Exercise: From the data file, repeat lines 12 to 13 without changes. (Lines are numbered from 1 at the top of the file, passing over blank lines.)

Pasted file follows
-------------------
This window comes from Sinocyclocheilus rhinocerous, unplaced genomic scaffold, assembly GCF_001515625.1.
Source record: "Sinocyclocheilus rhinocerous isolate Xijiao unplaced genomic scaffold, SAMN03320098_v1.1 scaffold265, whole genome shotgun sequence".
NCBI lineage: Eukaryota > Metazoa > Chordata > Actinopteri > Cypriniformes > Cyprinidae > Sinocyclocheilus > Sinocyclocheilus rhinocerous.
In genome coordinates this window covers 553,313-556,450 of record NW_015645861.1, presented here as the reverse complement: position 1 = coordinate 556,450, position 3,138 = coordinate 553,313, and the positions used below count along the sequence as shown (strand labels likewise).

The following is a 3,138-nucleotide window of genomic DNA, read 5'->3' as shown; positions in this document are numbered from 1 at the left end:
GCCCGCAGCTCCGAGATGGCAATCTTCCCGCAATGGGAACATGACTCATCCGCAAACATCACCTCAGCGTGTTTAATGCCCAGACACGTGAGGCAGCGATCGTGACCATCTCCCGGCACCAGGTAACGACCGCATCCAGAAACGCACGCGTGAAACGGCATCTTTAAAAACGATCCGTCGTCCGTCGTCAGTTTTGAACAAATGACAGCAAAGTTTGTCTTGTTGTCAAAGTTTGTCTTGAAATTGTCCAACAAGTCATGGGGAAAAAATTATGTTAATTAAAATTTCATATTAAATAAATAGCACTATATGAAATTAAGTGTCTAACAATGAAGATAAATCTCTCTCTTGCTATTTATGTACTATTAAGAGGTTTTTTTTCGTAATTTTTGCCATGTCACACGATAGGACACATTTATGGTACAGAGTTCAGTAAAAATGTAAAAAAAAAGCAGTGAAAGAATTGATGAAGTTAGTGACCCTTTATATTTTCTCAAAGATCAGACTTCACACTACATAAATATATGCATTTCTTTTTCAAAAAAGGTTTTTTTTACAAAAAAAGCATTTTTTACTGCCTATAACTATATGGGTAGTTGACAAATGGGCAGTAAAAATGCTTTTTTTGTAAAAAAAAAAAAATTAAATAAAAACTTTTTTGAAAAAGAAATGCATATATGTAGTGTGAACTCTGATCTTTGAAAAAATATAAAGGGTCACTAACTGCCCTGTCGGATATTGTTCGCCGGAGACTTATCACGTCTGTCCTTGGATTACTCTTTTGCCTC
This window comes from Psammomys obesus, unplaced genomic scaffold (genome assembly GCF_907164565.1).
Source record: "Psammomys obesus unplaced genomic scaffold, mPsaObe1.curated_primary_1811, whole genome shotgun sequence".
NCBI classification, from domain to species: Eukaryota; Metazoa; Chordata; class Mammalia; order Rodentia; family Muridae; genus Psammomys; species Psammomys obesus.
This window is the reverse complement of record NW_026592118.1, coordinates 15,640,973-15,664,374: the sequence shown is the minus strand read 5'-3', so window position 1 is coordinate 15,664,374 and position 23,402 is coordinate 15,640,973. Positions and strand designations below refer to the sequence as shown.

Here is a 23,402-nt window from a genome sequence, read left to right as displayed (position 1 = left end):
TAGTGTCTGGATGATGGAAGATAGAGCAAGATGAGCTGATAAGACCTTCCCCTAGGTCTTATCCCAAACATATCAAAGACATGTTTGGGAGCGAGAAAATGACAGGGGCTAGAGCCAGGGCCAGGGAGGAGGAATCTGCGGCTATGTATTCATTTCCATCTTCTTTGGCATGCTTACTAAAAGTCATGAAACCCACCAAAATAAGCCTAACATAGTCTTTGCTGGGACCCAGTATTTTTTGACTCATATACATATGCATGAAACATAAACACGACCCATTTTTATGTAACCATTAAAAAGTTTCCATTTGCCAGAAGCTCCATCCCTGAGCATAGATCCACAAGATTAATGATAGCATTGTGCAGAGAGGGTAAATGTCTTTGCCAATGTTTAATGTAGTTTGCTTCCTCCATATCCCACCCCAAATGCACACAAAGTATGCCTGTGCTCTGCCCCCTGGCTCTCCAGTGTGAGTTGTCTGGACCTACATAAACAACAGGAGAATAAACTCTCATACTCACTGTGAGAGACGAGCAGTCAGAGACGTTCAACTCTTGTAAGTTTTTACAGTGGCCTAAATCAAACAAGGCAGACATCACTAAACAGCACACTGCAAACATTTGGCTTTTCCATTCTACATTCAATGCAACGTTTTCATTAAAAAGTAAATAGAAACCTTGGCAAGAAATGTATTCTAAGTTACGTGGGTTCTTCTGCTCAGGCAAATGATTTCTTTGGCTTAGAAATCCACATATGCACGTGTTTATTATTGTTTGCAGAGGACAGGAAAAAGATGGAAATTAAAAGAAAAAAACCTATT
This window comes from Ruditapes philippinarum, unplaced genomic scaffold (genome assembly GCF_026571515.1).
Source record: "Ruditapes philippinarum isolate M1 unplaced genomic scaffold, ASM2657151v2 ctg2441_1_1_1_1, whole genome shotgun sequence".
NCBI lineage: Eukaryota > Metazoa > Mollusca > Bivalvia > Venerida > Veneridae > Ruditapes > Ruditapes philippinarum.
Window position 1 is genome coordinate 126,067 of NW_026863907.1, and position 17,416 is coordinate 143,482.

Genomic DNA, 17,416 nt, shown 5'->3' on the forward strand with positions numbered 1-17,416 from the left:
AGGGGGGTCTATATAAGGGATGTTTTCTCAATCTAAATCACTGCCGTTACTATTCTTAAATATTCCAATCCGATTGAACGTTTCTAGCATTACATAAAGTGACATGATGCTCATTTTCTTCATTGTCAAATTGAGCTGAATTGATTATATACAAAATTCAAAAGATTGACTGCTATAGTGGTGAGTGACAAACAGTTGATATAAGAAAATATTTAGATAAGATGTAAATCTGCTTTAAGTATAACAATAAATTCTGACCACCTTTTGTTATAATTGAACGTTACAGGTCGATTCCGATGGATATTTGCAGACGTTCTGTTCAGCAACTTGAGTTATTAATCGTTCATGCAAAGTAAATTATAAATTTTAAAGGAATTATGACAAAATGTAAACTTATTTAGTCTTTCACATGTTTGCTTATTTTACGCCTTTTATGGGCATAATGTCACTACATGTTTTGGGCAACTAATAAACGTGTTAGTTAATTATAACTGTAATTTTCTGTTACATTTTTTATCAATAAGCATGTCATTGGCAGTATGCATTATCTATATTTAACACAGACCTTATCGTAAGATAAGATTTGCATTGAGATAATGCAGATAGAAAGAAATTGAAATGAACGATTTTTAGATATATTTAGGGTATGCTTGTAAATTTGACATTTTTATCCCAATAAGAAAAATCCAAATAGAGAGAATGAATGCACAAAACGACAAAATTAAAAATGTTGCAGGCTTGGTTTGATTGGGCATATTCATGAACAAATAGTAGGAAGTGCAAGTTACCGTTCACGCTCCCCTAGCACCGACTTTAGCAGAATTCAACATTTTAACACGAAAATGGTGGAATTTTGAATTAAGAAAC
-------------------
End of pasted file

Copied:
TAGTGTCTGGATGATGGAAGATAGAGCAAGATGAGCTGATAAGACCTTCCCCTAGGTCTTATCCCAAACATATCAAAGACATGTTTGGGAGCGAGAAAATGACAGGGGCTAGAGCCAGGGCCAGGGAGGAGGAATCTGCGGCTATGTATTCATTTCCATCTTCTTTGGCATGCTTACTAAAAGTCATGAAACCCACCAAAATAAGCCTAACATAGTCTTTGCTGGGACCCAGTATTTTTTGACTCATATACATATGCATGAAACATAAACACGACCCATTTTTATGTAACCATTAAAAAGTTTCCATTTGCCAGAAGCTCCATCCCTGAGCATAGATCCACAAGATTAATGATAGCATTGTGCAGAGAGGGTAAATGTCTTTGCCAATGTTTAATGTAGTTTGCTTCCTCCATATCCCACCCCAAATGCACACAAAGTATGCCTGTGCTCTGCCCCCTGGCTCTCCAGTGTGAGTTGTCTGGACCTACATAAACAACAGGAGAATAAACTCTCATACTCACTGTGAGAGACGAGCAGTCAGAGACGTTCAACTCTTGTAAGTTTTTACAGTGGCCTAAATCAAACAAGGCAGACATCACTAAACAGCACACTGCAAACATTTGGCTTTTCCATTCTACATTCAATGCAACGTTTTCATTAAAAAGTAAATAGAAACCTTGGCAAGAAATGTATTCTAAGTTACGTGGGTTCTTCTGCTCAGGCAAATGATTTCTTTGGCTTAGAAATCCACATATGCACGTGTTTATTATTGTTTGCAGAGGACAGGAAAAAGATGGAAATTAAAAGAAAAAAACCTATT
This window comes from Ruditapes philippinarum, unplaced genomic scaffold (genome assembly GCF_026571515.1).